Who killed the Scarlet Witch at the Hellfire Gala? X-Factor investigates: was it… Magneto? Will he turn against the entire Krakoan experiment? And will his other super-heroic children, Polaris and Quicksilver, try to bring him down?
The Trial of Magneto #1
VC’s Clayton Cowles (letters), Edgar Delgado (colors), Lukas Werneck (art), Leah Williams (writing)
Aug. 18, 2021
Were you, sweet X-fan, in mourning for Leah Williams’ recently cancelled X-Factor, with its multi-generational character interactions, its constant team squabbles, its Drama (™), and its treatment of mental health? Did you miss the suspense and the Krakoan take on the police procedural as Leah’s mostly queer mutants sussed-out murder mysteries? Well, The Trial of Magneto #1 is that: Act One from this extra-long comic follows Leah Williams’s X-Factor team, in an adventure big enough that Marvel cancelled her ongoing so she could concentrate on this one story. The rest of the comic looks at the suspect — Magneto, of course — and his kids, and his place on Krakoa, and his future. And it works: operatically so.
First, the premise: Somebody strangled Wanda Maximoff, the Scarlet Witch, during the Hellfire Gala, the line-wide crossover event from early this summer. Who? X-Factor investigates. Rachel chronoskims, Daken sniffs, Prodigy conducts an expert autopsy, and a crowd of other authoritative mutants from the X-Men and X-Force hang out and supervise, or rather, “supervise.” Ever had a boss who doesn’t understand your job try to watch you do your job? That’s how Rachel, and Daken, and Northstar feel.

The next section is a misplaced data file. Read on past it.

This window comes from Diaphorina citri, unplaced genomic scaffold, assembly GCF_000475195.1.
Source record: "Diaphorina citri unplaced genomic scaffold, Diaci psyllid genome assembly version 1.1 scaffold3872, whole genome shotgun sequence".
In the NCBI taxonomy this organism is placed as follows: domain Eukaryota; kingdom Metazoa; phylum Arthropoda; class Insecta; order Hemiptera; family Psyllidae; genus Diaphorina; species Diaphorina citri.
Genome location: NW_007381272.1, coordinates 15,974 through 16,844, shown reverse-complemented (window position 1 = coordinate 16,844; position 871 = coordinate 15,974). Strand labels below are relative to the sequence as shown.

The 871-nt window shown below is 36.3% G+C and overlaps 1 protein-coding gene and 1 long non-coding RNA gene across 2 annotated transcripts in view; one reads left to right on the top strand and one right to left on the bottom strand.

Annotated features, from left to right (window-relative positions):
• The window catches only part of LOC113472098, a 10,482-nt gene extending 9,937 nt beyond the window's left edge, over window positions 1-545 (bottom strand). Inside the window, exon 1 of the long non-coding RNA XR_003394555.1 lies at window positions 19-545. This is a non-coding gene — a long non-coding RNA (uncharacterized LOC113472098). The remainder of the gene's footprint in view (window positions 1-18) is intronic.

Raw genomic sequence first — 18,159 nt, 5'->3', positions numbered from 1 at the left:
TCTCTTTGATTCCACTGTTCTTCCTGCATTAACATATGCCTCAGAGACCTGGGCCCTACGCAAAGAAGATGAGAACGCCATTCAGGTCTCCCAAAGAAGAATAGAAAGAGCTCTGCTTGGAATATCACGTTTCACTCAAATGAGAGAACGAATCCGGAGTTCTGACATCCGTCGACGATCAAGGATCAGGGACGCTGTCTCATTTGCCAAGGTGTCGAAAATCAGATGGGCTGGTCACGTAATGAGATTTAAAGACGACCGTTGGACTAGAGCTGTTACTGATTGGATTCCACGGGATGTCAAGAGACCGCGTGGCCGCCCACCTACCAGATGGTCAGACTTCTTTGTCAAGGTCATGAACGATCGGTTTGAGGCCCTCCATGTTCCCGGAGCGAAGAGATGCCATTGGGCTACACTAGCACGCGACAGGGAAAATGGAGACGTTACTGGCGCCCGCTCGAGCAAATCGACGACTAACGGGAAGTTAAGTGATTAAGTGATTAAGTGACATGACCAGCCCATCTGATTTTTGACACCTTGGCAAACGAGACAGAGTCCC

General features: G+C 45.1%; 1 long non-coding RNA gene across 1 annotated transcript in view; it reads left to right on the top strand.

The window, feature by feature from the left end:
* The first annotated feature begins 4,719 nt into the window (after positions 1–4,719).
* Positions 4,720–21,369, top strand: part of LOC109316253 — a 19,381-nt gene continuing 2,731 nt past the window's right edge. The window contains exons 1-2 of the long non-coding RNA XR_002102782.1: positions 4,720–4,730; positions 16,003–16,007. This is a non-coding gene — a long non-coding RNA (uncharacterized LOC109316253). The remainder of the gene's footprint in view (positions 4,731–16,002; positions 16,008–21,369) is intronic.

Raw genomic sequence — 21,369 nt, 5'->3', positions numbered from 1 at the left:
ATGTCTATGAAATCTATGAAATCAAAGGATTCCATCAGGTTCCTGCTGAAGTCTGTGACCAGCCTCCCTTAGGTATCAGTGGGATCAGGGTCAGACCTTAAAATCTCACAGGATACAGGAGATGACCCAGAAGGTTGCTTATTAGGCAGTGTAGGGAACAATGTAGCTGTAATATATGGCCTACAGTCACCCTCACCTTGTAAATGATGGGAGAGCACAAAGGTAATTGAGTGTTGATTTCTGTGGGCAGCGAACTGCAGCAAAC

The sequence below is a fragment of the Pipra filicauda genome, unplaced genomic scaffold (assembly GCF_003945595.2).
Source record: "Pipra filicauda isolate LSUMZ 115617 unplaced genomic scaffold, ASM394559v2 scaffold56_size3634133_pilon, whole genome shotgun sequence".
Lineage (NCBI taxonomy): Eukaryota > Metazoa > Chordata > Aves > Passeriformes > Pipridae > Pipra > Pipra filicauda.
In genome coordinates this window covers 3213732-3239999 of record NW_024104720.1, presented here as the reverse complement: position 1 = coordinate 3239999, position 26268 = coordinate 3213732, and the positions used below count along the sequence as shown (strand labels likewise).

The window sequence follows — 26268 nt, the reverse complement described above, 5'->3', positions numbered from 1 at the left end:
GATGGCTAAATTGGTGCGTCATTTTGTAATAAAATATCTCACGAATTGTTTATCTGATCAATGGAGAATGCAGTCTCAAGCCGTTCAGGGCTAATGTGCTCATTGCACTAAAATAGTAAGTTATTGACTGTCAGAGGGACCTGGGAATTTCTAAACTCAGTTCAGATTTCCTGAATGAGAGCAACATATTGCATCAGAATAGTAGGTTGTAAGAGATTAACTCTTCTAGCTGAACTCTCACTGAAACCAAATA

I, as a reader, feel better than they do, because I get to see Lukas Werneck’s art: it’s nearly realist, excitably three-dimensional, at times approaching Alan Davis’s blend of the magical-fascinating with the expressively-personal. (Is anything wrong with it? Yes, too many shadows.) Curvy Krakoan branches replace panel borders for pages at a time: X-Factor chats and scrutinizes, Eye-Boy freaks out a bit, and We Are There.
And then we’re not there. Act Two: Magneto’s not happy. He’s changed his costume to a black outfit that shows up, depending on lighting, as sharkskin-ish blue-grey: because he’s no longer a “white hat,” or because he’s in mourning? The Master of Magnetism clearly regards Wanda Maximoff as his daughter, whether or not she is, biologically speaking (it’s been ret-conned, un-retconned, and ex-conned so many times). He wants to use the Krakoan resurrection protocols to bring back Wanda, which Krakoa can do — even though she’s not a mutant — because for a long time everybody in the Marvel Universe thought she was, so Mr. Sinister made backups. But the ruling council says no. As Emma puts it, “We’d be losing a world finally free of Wanda,” free of the woman who once de-powered almost all the mutants in the world, free of Krakoa’s Public Enemy Number One.
Foiled in his attempt to compel her resurrection by force, Sad Dad Mags stomps off to see the regular folks of Krakoa partying, celebrating “the death of the Pretender.” The character work here has swiveled around from X-Factor to focus wholly on Magneto, on his rage when he can’t get what he wants, on and his rage at himself, because he is alliances and his new leaf and his commitment to Krakoa have failed to protect the woman he sees as a daughter.